6. He said some snide thing about my blueberry tea. To quote Lucille Bluth, "If that's a veiled criticism about me, I won't hear it and I won't respond to it."
  7. He decided to argue with our professor about the symbolism of the colour green. Though this was not to me directly, it directly wasted minutes I will never get back.
  8. BONUS: We're writing papers on rituals. I'm writing mine on the pledging process for Alpha Phi Omega. Pig is writing his on, wait for it, writing a paper. How fucking annoyingly meta can you get? Only hipsters do that shit and can get away with it. Meta is their life even though they will classify it incorrectly as irony. Pig is doing it as attempt to show us how interesting he is. Our responses included either an eye-roll or loud sigh. I definitely did both, and for emphasis, a groan.
The icing on the cake: nearly everyone in my class I've spoken to say they feel bad for him. Why?! I'd understand that if a junior in high school was like this. They're 16 turning 17, believing the whole world is out for them and no one likes them. (At least, that was my experience.) But when you're a junior in college and 20 turning 21, there's no excuse for some of this absolutely childish, arrogant, privileged behaviour. I love awkward kids, but most of them know how to vaguely function around groups at 20 years old. Best yet, they know what groups will accept them and which won't. Pig is so awkward it is physically painful to watch him do anything. Even I, the lover, guardian, and patron saint of awkward kids, cannot stand this kid. He's a twat.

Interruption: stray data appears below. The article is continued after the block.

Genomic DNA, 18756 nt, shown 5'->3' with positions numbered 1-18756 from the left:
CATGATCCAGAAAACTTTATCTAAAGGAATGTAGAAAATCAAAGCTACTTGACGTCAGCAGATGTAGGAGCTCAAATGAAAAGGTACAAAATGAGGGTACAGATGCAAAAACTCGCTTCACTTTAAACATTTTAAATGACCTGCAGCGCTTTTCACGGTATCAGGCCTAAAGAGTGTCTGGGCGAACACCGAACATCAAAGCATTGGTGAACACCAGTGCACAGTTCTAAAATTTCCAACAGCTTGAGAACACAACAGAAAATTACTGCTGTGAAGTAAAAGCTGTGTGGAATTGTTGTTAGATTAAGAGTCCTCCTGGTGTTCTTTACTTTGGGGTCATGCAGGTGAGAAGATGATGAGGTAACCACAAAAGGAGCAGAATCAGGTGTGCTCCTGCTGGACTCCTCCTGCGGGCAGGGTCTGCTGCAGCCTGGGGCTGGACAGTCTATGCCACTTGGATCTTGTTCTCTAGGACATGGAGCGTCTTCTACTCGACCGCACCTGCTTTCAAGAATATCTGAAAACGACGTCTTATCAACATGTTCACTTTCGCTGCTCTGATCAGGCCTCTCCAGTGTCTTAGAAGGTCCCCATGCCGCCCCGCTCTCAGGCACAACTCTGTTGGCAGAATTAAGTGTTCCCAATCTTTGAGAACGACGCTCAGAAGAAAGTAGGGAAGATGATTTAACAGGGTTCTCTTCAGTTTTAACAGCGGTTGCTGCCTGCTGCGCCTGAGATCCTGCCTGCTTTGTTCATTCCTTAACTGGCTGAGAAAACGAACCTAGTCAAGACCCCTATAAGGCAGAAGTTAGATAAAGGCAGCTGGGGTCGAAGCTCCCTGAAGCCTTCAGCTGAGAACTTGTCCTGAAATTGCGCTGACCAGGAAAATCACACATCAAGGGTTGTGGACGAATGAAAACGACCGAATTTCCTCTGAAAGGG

Am I a horrible person for this? I remember telling Tyson to give Pig a chance. You always gotta give someone a chance. But when they blow it with calling you "Death Girl" and question your friendship with gay men they don't even know, you have to give them a shitty nickname and make rude comments about them as much as you can.

So yeah. Not a horrible person. Pig's a pig and that's that.

Saturday, September 3, 2011

that wet crotch is chunky.

Whoa. New interface. It's kinda cool. Very sleek, Google. (If this is still a way for you to coax me to Google+, I'm still uninterested. You're gonna have to work harder than that.)

Because I updated on Tuesday about the weekend, I figured I should update you on my class. I'm not just over here for shits and giggles, unfortunately. There is much to be done.

Currently, I'm in a class called "Early Start Semester in Irish Folklore and Ethnology" and it is nothing what I thought it was going to be. We didn't get explanations as to what would be covered in these classes, so I just picked one that sounded interesting. For some reason, I thought it was going to be a course on Irish mythology (given, folklore) and ignorant me did not bother to look up the word ethnology. I figured it was like mythology, just another word.

Folklore & Ethnology = Not this.
It's not at all what I was expecting. We've talked about cool topics such as marriage rituals and death rituals, but I'm dying with the discussions on the home life and the constant reminder as to what a ritual is. Dying.

Speaking of dying, the Merry Wake should come back. Playing pranks and dancing with the dead body? Count me in!